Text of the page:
This is the World Series. Beltran’s at-bat will be only one at-bat in all the at-bats that will ever be. But what will happen in all the other at-bats to come will depend on what Beltran does in this at-bat. It had been that way all year. All of baseball is that way.

He had no mysticism about baseball though he had played it for so many years.  Most players had superstitions. Beltran had facts. He did not wear a phiten necklace because of its magnetic properties but because its color gave his eyes a certain comforting warmth. He did not eat an entire chicken before each game for luck but to be strong in October for the truly important home runs. He did not tap his bat to hear its sound as a ritual. It was a science. The sound of a good bat is different than the sound of a bad bat. Beltran did not use a bad bat.

Carpenter fouled a pitch back towards the on deck circle. The ball rolled towards Beltran. He knelt down and picked it up.

“Baseball,” he said. “I love and respect you very much. But I will kill you dead before this day ends.”

Beltran  would have liked to come to the plate with a man aboard but the next pitch retired Carpenter. It was a cutter out over the plate and Carpenter should have taken hold of it for a drive but this was baseball. Baseball is a game of skill and a game of luck. The wind always blows harder in your face than at your back. Beltran knew that better than anyone. But he did not dwell on that.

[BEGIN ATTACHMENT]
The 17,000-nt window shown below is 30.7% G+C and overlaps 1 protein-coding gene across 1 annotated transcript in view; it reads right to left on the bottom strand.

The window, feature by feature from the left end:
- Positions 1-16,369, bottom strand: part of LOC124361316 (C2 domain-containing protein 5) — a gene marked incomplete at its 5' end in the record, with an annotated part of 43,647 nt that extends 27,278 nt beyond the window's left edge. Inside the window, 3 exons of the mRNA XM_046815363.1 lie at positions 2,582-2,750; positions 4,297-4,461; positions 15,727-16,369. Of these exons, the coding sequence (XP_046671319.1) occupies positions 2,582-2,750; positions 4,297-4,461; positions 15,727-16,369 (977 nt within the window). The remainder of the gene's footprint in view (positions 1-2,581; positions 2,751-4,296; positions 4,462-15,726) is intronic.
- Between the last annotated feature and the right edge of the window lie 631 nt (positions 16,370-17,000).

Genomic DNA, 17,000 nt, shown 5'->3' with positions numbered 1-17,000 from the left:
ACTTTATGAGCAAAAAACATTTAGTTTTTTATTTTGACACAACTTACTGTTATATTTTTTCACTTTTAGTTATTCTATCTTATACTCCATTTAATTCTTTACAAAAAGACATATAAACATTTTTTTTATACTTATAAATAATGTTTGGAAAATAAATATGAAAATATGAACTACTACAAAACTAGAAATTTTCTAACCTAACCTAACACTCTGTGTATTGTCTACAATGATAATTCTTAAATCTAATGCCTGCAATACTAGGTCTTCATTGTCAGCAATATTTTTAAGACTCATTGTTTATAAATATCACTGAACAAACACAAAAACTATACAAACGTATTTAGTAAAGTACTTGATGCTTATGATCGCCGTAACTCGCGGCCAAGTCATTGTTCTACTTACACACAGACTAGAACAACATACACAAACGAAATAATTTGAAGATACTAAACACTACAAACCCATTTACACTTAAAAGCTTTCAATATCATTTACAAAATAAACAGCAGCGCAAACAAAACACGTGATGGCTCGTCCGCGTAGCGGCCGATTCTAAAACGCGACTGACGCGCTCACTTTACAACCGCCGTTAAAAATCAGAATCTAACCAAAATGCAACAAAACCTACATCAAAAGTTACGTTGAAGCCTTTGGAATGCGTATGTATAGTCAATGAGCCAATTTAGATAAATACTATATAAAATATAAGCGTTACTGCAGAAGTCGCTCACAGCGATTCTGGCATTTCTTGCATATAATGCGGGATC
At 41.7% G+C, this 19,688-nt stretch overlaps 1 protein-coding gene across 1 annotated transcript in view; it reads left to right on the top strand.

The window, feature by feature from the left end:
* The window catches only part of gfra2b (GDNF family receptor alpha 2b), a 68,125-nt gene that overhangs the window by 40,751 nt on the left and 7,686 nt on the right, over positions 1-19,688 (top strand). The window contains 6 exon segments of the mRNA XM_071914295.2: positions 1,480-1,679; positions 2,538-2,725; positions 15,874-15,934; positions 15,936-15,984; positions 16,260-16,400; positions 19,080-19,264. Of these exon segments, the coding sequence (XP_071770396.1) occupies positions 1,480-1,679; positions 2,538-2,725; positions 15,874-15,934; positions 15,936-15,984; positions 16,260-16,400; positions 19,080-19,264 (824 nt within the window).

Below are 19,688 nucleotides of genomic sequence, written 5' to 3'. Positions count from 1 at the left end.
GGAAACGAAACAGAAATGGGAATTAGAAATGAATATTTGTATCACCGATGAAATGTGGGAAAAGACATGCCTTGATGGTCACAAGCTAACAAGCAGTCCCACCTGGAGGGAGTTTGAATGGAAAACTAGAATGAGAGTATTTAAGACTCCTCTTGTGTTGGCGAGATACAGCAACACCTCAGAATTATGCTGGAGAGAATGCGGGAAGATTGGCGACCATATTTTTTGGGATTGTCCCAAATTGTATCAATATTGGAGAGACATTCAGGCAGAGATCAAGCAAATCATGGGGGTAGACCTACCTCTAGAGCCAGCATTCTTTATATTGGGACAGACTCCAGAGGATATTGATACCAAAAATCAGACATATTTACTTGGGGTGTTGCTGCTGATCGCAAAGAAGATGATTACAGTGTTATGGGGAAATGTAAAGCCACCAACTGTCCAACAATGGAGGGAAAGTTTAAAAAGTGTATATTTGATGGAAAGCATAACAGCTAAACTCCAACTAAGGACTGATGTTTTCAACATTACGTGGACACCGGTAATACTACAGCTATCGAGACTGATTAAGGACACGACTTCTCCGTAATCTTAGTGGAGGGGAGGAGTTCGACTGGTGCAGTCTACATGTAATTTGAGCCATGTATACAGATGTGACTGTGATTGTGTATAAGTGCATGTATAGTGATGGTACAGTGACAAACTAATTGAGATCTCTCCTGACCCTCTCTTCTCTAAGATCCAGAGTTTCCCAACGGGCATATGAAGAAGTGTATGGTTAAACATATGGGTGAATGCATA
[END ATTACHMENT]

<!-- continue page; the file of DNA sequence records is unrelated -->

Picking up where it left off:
After fifteen seasons without a ring Beltran knew he was not a lucky player. It was good to be lucky. Ryan Theriot was lucky. Pete Kozma was lucky. It was better to be exact. Every at-bat is a new at-bat. When the luck came Beltran ‘s way he would be ready for it.

Beltran stepped to the plate for the first time in a World Series game. He would not be defeated.

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Matt Carpenter Still Not Sick of Listening to Smash Mouth’s “All Star” On Repeat

Reports from within the St. Louis Cardinals clubhouse indicate that, despite multiple listening sessions throughout the last ten days, second baseman Matt Carpenter still can’t get enough of “All Star” by Smash Mouth.

The twenty seven year-old Carpenter heard the song for the first time in several years last Sunday, the day after he was announced as a reserve representative for the National League in the All-Star Game.

“I don’t know who put it on,” left fielder Matt Holliday said.  “Now, no one will admit to it.  I can tell you one thing, though: it was supposed to be ironic.  This wasn’t supposed to happen.  But Matt…  He just took it and ran with it.”